Servers exist to serve. Either they have actively been requested to work, or they sit idle and wait. Their idle time still costs money, though. A cloud application is said to be over-provisioned if there are too many server instances that sit idle, wasting money. When servers are struggling to keep up with demand that is higher than their combined capacity, the application is under-provisioned. Auto-scaling is the automated process of identifying when an application is either under- or over-provisioned, and trying to rectify the situation by acquiring or releasing machines. Before the cloud, this was a rather lengthy process, taking hours or days to finish. In a cloud environment, however, resources can be easily and quickly provisioned and auto-scaling is therefore one of the main selling points of the cloud.
Why should we care?
Over-provisioned applications waste money. Depending on application size, this can either be a little, or a lot. One of our customers see large daily fluctuations in computational power required: a factor 8 of difference between the high- and low-points. Before we helped them, their strategy was to simply size their deployment according to the highest peak (and some extra, just to make sure!) and just let the computers idle during low usage. Avoiding waste due to over-provisioning immediately impacts the bottom line: every cent saved on your cloud bill immediately translates into increased profits for you. The costs of under-provisioning is harder to measure, but that just makes them more interesting. If a product promotion goes viral, what is the cost of having new potential customers be greeted by a slow or malfunctioning web site? How many sales are lost if an online store takes to long to navigate? Studies show that slow services have large impact on reputation and potential earnings. Computer users feel frustrated with slow sites, spend less money at slow retailer sites, and downtime costs are substantial for business-critical services. Google also punishes slow-to-respond web sites in their page ranking algorithms.
How does auto-scaling work?
Essentially, auto-scaling works in two steps. First, it determines whether your current resource availability matches your resource demand. Second, it adjusts the availability accordingly. Say, for example, your daytime users cause a demand for 5 servers, but you only have 3 available. The auto-scaler should provision two more for you to meet demand. Likewise, when users leave for the night, the auto-scaler should shrink your deployment to maybe 1 or 2 servers to save money. To carry out its task, auto-scaling requires monitoring information. That monitoring information needs to be up to date and provide useful information about the status of your cloud application. A good metric to monitor is one that relates to a single layer in your application, and is not capped by the performance of your current deployment. For instance, recording how many users want to access your web site through a load balancer is good. Measuring CPU usage on individual servers, however, is bad. The latter is bad because in case of under-provisioning, it does not indicate how many additional resources are in demand, only that there is a problem. Simplistic auto-scaling works in a reactive fashion: resource availability is modified as a reaction to when a threshold value has been passed. A typical chain reaction would be to:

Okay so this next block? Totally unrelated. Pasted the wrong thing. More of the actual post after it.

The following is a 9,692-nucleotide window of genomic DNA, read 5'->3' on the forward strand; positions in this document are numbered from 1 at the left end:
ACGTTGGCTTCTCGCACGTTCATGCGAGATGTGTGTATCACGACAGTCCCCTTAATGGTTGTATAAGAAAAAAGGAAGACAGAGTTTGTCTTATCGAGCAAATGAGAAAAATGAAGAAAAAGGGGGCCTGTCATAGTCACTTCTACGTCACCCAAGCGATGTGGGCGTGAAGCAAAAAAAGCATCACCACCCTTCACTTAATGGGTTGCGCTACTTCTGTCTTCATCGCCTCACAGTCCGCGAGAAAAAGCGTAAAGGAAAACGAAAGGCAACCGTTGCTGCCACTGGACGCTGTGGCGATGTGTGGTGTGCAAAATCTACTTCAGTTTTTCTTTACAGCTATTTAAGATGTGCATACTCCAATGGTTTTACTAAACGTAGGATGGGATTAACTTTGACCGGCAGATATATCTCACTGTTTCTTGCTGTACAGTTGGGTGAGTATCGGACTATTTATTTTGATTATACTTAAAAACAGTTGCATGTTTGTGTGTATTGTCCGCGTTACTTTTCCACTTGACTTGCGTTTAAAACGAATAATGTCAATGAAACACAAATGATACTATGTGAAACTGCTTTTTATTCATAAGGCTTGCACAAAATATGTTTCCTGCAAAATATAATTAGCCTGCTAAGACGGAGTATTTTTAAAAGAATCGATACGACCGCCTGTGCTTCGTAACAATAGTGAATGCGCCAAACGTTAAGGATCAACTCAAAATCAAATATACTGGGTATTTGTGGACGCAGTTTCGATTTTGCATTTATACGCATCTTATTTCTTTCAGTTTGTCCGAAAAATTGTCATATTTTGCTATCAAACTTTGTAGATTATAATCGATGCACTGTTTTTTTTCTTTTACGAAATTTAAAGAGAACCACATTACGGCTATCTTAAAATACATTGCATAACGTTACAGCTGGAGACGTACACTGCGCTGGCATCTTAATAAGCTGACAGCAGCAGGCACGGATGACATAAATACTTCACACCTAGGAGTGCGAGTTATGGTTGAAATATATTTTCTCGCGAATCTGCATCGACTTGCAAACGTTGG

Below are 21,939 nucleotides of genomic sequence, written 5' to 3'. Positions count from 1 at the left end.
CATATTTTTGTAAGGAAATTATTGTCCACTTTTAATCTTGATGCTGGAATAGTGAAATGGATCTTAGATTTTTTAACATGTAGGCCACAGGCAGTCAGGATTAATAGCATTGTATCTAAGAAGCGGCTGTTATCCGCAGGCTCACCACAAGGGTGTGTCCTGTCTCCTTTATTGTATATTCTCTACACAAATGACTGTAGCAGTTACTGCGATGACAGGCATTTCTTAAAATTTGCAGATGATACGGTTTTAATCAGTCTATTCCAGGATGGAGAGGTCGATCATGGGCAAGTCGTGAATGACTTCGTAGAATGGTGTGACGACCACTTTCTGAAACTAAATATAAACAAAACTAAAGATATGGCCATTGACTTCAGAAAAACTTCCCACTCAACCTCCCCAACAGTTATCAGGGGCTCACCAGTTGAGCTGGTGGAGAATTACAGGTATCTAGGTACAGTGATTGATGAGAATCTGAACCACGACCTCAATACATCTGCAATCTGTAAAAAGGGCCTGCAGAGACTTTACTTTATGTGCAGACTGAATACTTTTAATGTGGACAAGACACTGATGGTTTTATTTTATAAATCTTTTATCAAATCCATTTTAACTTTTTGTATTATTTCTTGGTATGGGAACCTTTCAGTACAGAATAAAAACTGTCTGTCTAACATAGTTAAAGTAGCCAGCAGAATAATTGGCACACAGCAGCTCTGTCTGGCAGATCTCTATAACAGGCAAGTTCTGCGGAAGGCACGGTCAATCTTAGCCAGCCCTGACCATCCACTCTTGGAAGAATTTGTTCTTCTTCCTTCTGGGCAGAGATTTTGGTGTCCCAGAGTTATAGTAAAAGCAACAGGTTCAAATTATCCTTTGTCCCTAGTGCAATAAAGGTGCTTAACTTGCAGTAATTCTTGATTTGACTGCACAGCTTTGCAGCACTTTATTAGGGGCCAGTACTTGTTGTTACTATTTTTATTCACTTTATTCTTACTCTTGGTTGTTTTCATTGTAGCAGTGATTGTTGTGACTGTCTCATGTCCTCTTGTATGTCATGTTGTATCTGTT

- add X servers,
- wait until they have booted completely, and
- investigate if resource demand and availability match, repeating as needed.
This works reasonably well for applications that have low and slow usage fluctuations. To deal with larger and more rapid fluctuations, smarter approaches are needed. And how does the system calculate the correct value of X, anyway? Luckily, that’s why we are here. Stay tuned for future updates, as we dive into the fascinating world of automated cloud management!
In upcoming posts in this series on auto-scaling, we will go into some depth about both general principles of automated cloud management, and specifics on how the Elastisys Cloud Platform works. We will show how to deploy it to City Cloud and have it manage your cloud applications there, helping your cloud application become more robust, high-performing, and cost-efficient. How are you currently dealing with fluctuations in demand? Let us know in the comments below!
About the authors of this post
This has been a guest post by elastisys, a Swedish startup company that has spun off from the distributed systems research group at Umeå university. Elastisys turns academic research into products and services with the mission of helping companies improve the robustness, performance, and cost-efficiency of their cloud applications. You can find elastisys on various social media and its home on the web, elastisys.com.
Lars is a software architect at elastisys who specializes in research and development of scalable systems. When not directly involved in software development, he gives lectures on advanced topics in distributed systems and cloud application analysis and design. Contacthim via email or visit his LinkedIn page.